Filmmaker Davis Guggenheim follows Al Gore on the lecture circuit, as the former presidential candidate campaigns to raise public awareness of the dangers of global warming and calls for immediate action to curb its destructive effects on the environment.
A look at tightrope walker Philippe Petit's daring, but illegal, high-wire routine performed between New York City's World Trade Center's twin towers in 1974, what some consider, "the artistic crime of the century".
Jean François Heckel,
The story of the life and career of the legendary rhythm and blues musician Ray Charles, from his humble beginnings in the South, where he went blind at age seven, to his meteoric rise to stardom during the 1950s and 1960s.
In New York City's Harlem circa 1987, an overweight, abused, illiterate teen who is pregnant with her second child is invited to enroll in an alternative school in hopes that her life can head in a new direction.
A documentary on the threat that climate change poses to the Earth - it's causes, effects and history and potential solutions to it. Presented by Al Gore through a lecture that he has given to audiences across the globe, plus through more introspective moments. Written by
The slide-show that is shown throughout the film is made in Keynote, Apple's presentation program. Al Gore sits on Apple's board of directors. See more »
When Al Gore shows the slide of the ice core graph at the beginning of the movie (about 20 minutes in), the numbers on the y-axis are wrong - the average is at 0.5, and the negative numbers are flipped. This graph is correct in the book; the slide is wrong and therefore misleading. See more »
You look at that river gently flowing by. You notice the leaves rustling with the wind. You hear the birds; you hear the tree frogs. In the distance you hear a cow. You feel the grass. The mud gives a little bit on the river bank. It's quiet; it's peaceful. And all of a sudden, it's a gear shift inside you. And it's like taking a deep breath and going, "Oh yeah, I forgot about this."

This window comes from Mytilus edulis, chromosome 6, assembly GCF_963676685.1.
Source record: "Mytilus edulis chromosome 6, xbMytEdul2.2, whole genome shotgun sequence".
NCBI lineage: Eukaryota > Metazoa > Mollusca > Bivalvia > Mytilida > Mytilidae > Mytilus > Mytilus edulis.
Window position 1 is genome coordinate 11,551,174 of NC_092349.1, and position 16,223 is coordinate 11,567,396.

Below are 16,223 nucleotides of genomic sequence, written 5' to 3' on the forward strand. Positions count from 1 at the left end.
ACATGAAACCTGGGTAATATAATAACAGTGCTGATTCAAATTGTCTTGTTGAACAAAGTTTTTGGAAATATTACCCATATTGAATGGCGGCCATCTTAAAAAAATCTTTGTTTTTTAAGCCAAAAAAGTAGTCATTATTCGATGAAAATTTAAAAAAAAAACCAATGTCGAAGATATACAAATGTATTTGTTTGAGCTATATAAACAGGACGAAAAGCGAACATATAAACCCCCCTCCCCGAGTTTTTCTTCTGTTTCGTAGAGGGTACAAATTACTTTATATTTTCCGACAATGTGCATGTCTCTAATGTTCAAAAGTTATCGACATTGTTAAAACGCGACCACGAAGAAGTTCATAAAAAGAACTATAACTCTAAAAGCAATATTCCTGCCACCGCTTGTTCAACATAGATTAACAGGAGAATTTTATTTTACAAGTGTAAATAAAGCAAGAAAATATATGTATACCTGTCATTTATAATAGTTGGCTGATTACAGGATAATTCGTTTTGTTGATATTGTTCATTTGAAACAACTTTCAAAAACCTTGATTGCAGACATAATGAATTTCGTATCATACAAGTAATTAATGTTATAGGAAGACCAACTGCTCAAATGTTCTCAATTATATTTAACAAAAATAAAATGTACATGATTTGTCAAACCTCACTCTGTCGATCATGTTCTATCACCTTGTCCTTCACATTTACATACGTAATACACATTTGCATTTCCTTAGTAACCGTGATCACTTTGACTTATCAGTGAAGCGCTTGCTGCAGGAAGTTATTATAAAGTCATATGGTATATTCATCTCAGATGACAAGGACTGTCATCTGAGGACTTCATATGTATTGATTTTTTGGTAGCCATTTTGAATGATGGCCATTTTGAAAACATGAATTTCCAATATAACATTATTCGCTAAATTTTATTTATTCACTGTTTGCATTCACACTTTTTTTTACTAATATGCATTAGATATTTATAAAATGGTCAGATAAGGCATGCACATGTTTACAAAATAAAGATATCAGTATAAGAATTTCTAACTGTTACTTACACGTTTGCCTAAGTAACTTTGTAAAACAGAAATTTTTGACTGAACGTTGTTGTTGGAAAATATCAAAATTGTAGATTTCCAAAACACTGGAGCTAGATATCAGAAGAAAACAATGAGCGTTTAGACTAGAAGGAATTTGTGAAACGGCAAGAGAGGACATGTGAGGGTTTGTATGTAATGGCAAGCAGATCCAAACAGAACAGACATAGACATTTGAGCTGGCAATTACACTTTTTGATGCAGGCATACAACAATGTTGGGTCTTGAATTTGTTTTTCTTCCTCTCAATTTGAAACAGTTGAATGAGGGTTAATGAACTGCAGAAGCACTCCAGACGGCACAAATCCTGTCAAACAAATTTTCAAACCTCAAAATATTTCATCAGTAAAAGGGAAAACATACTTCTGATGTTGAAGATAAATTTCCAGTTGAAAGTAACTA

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The closing credits are interleaved with tips on reducing your own carbon footprint. See more »
As drama this production is polished indeed; As self-promotion, it simply excels. And in case anyone out there has gone through a single day without reflecting on the fact (at least to you die-hard true believers!) that Al Gore would have been president if only (never mind what major newspaper studies show!) the 2000 election hadn't BEEN STOLEN BY, AHEM, YOU-KNOW-WHO ...!!! Seriously, America's most famous sore loser manages here, despite his still-bruised ego and famously plastic personality, to do a public service by again bringing up the whole climate change question, even if his personal take on the "facts" doesn't always weather (sorry!) serious scrutiny. One wonders what harm might have been done if he'd also given the opposing viewpoint a chance to debate the key points on film. Maybe a future sequel could sacrifice some of the Gore family footage (please!) and the too-numerous partisan cheap shots to accommodate this? Provided, of course, the sky hasn't fallen by then.
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